ro·nin

ˈrōnən/

noun-historical

1. A masterless samurai warrior class of the late Muromachi (1138–1573) and Tokugawa (1603–1867) periods, known for often being vagrant and disruptive and sometimes actively rebellious.

-Brittanica

 

 

I recently left the military after twelve years.

 

People frequently look at me like I just told them I dropped my kid off at Neverland Ranch for the weekend or set fire to a winning Powerball ticket after I disclose that information. The concept of foregoing a federal retirement more than halfway through the game is lost on many. Especially after leaving the special operations community, where the amount of time and effort required to achieve and sustain a successful career are nearly immeasurable, the puzzled reactions I get from people are understandably justified.

 

I’m not alone. I have friends who initiated cutaway procedures after sixteen years.  The current exodus of careerists at the eight-to-twelve year mark is staggering. It begs a few questions, to say the least. Why is this happening? What would provoke this emigration of seasoned operators, who have put themselves through hell to get where they are? And what is becoming of this subculture of warriors?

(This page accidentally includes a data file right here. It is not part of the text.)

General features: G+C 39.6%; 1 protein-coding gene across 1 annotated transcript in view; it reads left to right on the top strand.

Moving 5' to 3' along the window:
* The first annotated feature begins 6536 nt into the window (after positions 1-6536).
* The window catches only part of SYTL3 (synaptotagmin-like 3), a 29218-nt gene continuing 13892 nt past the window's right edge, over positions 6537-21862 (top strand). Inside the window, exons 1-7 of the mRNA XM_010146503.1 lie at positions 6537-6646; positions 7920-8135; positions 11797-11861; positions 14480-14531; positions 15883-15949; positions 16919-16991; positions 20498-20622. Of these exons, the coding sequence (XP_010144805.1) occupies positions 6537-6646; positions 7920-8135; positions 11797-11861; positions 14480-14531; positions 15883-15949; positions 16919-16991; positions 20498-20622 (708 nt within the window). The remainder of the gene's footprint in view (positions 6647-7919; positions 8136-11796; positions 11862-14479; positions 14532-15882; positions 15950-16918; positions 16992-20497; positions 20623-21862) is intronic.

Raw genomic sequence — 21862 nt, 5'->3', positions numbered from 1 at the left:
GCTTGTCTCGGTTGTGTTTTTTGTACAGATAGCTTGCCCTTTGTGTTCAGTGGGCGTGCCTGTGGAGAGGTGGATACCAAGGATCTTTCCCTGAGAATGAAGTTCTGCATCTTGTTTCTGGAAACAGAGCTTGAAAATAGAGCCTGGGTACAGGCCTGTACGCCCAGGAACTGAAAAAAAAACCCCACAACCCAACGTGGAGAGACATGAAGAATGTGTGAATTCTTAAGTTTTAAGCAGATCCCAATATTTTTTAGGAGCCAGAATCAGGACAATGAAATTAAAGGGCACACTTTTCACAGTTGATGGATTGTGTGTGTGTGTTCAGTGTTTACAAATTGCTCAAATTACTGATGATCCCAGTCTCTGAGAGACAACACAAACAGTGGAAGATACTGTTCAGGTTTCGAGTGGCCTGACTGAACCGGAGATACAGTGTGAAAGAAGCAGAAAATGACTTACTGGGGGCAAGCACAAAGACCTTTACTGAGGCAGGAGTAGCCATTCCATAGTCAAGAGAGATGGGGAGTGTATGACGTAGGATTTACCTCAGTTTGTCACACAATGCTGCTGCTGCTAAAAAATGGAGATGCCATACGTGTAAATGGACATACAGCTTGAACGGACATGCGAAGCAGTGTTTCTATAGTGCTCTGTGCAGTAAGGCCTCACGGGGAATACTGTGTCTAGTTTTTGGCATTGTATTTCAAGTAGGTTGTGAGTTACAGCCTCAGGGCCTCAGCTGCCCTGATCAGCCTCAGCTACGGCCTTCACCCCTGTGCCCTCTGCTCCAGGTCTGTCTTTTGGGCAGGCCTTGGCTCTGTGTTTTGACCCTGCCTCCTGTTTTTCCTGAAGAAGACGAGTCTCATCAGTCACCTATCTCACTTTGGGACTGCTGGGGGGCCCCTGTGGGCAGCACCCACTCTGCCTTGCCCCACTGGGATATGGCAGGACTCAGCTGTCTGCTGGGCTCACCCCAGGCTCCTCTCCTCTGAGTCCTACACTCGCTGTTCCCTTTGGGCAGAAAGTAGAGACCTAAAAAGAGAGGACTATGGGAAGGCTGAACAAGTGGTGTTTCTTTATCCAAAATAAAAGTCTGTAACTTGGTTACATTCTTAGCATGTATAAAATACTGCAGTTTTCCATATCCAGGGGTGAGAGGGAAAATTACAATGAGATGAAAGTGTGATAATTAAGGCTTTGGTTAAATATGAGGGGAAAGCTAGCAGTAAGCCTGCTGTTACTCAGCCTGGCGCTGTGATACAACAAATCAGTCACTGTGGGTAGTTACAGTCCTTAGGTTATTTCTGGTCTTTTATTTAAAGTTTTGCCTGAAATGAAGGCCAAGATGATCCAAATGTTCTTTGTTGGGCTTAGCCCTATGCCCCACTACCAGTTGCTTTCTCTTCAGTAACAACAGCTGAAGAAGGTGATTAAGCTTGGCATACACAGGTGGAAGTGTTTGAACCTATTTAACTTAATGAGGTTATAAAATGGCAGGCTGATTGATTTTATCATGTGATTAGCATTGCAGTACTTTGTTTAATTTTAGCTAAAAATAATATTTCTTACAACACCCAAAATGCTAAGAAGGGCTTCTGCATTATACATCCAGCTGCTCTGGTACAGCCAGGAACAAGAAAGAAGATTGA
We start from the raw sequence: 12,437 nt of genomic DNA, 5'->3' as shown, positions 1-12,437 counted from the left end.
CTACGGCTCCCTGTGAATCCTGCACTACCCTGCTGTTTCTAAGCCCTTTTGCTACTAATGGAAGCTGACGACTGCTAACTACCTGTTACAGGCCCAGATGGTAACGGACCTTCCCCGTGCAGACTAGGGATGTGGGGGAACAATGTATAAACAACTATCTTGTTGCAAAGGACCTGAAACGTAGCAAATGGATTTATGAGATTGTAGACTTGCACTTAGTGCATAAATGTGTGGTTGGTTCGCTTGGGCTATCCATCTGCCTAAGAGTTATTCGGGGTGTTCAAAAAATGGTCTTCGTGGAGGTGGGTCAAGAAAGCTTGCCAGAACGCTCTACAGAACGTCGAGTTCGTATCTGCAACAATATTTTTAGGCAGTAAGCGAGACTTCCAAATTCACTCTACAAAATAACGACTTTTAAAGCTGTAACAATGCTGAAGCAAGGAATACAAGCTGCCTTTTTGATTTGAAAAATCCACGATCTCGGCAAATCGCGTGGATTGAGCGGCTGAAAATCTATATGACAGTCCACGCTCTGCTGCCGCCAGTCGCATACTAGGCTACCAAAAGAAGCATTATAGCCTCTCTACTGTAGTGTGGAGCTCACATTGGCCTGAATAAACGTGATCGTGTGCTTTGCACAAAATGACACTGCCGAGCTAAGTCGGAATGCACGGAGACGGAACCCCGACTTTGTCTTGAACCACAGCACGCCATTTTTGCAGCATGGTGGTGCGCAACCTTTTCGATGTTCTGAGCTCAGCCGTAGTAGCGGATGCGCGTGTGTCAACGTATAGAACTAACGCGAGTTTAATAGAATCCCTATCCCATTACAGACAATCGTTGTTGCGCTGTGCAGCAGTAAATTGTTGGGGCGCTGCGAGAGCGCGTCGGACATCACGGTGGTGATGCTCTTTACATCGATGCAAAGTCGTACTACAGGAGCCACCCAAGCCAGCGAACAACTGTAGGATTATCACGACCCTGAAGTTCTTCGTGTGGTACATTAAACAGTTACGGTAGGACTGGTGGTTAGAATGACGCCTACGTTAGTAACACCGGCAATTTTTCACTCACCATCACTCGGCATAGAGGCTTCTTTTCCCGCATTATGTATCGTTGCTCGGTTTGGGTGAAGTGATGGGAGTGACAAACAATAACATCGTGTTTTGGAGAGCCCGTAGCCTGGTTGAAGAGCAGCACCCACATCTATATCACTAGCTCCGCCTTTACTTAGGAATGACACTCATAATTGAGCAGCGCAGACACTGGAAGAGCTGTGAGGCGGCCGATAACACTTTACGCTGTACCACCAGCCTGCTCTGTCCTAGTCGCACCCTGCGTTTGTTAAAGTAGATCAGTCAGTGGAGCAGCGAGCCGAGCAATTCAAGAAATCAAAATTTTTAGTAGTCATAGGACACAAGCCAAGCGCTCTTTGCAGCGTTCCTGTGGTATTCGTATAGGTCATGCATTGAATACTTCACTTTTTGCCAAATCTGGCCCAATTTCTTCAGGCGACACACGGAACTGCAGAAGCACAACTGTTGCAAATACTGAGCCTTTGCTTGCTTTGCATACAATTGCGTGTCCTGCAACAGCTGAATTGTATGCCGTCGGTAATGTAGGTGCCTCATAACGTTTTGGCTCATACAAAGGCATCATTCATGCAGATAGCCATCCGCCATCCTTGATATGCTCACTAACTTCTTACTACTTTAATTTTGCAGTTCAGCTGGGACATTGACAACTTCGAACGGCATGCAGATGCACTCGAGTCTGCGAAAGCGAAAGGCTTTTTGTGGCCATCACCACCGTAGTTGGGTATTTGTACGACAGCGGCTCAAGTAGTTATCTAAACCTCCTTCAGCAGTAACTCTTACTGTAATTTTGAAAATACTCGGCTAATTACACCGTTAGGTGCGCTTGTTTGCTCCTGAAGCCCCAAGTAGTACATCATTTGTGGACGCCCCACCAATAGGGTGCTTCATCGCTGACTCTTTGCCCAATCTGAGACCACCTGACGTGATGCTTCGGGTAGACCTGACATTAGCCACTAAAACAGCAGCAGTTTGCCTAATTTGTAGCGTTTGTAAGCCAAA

The transition is turbulent, to say the least. If I’m conservative with my self-analysis, I’d tell you that it left me struggling to find relevance in the workforce, put a significant strain on my marriage, and catapulted me into the throes of a full-blown identity crisis. If I’m a bit more honest with the same analysis, I’d tell you that it nearly destroyed me.

 

When I can sleep, my dreams are laden with visions of failing, absent of direction or control, losing my family. When I’m awake, I find myself feigning rapport with people I have little in common with, who are so far removed from the world I function in that I struggle to engage them in basic dialogue. This used to be effortless. I miss my brothers. Who am I?